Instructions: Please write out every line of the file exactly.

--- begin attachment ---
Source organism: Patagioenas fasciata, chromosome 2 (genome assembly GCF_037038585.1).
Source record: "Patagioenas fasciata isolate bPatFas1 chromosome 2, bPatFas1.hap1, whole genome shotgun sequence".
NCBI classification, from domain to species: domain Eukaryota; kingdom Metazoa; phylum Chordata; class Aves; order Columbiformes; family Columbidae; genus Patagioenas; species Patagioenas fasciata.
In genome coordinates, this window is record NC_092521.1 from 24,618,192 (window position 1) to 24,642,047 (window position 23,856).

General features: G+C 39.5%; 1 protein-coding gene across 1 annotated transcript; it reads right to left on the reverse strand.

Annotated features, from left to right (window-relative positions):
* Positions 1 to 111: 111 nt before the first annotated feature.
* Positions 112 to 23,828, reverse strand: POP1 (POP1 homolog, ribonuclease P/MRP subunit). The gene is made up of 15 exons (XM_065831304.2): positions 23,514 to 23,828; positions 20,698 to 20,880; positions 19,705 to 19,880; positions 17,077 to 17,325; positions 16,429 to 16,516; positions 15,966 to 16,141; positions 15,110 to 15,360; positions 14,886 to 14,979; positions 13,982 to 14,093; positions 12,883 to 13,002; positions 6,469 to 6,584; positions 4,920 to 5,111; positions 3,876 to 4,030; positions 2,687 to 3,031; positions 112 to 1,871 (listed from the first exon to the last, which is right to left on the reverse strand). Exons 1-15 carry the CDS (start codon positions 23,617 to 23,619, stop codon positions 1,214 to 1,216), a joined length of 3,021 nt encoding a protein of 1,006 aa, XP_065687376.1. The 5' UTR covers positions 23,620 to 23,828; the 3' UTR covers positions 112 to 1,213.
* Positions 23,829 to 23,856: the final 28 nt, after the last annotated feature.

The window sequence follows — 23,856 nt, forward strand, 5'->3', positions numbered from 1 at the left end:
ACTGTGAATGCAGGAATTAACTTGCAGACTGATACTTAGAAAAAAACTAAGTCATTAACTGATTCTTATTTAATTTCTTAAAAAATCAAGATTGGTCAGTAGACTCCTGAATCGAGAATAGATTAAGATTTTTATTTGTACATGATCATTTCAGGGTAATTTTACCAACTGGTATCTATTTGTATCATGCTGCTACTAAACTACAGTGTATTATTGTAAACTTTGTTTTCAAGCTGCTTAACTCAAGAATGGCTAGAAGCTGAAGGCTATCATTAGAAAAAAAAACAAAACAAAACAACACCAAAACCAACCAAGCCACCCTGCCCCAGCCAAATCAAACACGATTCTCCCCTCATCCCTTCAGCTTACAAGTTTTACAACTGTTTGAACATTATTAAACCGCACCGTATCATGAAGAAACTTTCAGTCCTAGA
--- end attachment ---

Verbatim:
Source organism: Patagioenas fasciata, chromosome 2 (genome assembly GCF_037038585.1).
Source record: "Patagioenas fasciata isolate bPatFas1 chromosome 2, bPatFas1.hap1, whole genome shotgun sequence".
NCBI classification, from domain to species: domain Eukaryota; kingdom Metazoa; phylum Chordata; class Aves; order Columbiformes; family Columbidae; genus Patagioenas; species Patagioenas fasciata.
In genome coordinates, this window is record NC_092521.1 from 24,618,192 (window position 1) to 24,642,047 (window position 23,856).

General features: G+C 39.5%; 1 protein-coding gene across 1 annotated transcript; it reads right to left on the reverse strand.

Annotated features, from left to right (window-relative positions):
* Positions 1 to 111: 111 nt before the first annotated feature.
* Positions 112 to 23,828, reverse strand: POP1 (POP1 homolog, ribonuclease P/MRP subunit). The gene is made up of 15 exons (XM_065831304.2): positions 23,514 to 23,828; positions 20,698 to 20,880; positions 19,705 to 19,880; positions 17,077 to 17,325; positions 16,429 to 16,516; positions 15,966 to 16,141; positions 15,110 to 15,360; positions 14,886 to 14,979; positions 13,982 to 14,093; positions 12,883 to 13,002; positions 6,469 to 6,584; positions 4,920 to 5,111; positions 3,876 to 4,030; positions 2,687 to 3,031; positions 112 to 1,871 (listed from the first exon to the last, which is right to left on the reverse strand). Exons 1-15 carry the CDS (start codon positions 23,617 to 23,619, stop codon positions 1,214 to 1,216), a joined length of 3,021 nt encoding a protein of 1,006 aa, XP_065687376.1. The 5' UTR covers positions 23,620 to 23,828; the 3' UTR covers positions 112 to 1,213.
* Positions 23,829 to 23,856: the final 28 nt, after the last annotated feature.

The window sequence follows — 23,856 nt, forward strand, 5'->3', positions numbered from 1 at the left end:
ACTGTGAATGCAGGAATTAACTTGCAGACTGATACTTAGAAAAAAACTAAGTCATTAACTGATTCTTATTTAATTTCTTAAAAAATCAAGATTGGTCAGTAGACTCCTGAATCGAGAATAGATTAAGATTTTTATTTGTACATGATCATTTCAGGGTAATTTTACCAACTGGTATCTATTTGTATCATGCTGCTACTAAACTACAGTGTATTATTGTAAACTTTGTTTTCAAGCTGCTTAACTCAAGAATGGCTAGAAGCTGAAGGCTATCATTAGAAAAAAAAACAAAACAAAACAACACCAAAACCAACCAAGCCACCCTGCCCCAGCCAAATCAAACACGATTCTCCCCTCATCCCTTCAGCTTACAAGTTTTACAACTGTTTGAACATTATTAAACCGCACCGTATCATGAAGAAACTTTCAGTCCTAGA